Who Needs NATO to Fight Pirates?
How EUNAVFOR came into being.
Who Needs NATO to Fight Pirates? Why Europe launched EU Counter-Piracy Mission Atalanta
By Marianne Riddervold, ARENA Centre for European Studies, University of Oslo
When the European Union (EU) launched EU NAVFOR Somalia (Atalanta) in 2008, it became the third multilateral anti-piracy operation established in the waters outside Somalia – all with military contributions from many of the same European states. The United States of America (the US) was establishing a ‘coalition of the willing’ anti-piracy force, the Combined Maritime Task Force (CTF-151). And in October 2008, followinga direct request from the UN Secretary-General, NATO launched humanitarian operation ‘Allied Provider’ to protect World Food Program (WFP) aid shipments to Somalia. So why then did the EU member states just one month later agree to launch an additional, and compared to the NATO mission, more long-term and clearly bigger naval military mission in the same theater? Why not instead strengthen and prolong the already established NATO mission? This puzzle is addressed in a recent article in European Security. After all, there is only a limited amount of military resources that can be deployed by the European states at any time, the EU had no previous experience in conducting maritime operations, and NATO has traditionally been the preferred security provider for many European states. Nevertheless it is the EU, and not NATO, who together with the US has taken the lead in the international political, military and diplomatic efforts to solve the situation both at sea and at land.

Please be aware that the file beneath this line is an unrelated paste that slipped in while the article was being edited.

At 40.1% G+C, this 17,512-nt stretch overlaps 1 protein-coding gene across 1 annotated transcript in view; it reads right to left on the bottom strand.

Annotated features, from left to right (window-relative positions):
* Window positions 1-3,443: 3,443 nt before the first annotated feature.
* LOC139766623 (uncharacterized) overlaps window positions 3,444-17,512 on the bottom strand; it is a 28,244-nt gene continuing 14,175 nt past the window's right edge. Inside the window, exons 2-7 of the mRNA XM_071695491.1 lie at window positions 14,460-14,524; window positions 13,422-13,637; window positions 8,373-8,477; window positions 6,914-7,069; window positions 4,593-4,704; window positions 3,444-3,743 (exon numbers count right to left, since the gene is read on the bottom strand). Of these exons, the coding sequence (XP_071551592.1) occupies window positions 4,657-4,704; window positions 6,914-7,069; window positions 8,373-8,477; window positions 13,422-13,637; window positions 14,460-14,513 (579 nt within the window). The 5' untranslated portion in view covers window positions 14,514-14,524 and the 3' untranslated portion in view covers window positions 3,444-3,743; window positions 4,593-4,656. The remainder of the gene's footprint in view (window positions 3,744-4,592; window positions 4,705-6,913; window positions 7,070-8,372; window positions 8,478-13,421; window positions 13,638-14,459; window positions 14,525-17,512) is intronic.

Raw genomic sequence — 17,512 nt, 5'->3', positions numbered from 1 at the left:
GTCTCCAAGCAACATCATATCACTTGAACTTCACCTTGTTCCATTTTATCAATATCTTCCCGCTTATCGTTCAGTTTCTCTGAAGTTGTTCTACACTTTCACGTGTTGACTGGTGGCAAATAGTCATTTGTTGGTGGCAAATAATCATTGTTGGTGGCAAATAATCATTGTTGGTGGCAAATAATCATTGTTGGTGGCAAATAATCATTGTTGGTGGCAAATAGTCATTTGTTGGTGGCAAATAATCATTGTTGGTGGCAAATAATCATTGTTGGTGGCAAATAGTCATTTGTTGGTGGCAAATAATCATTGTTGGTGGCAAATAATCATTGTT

To continue reading, please click here.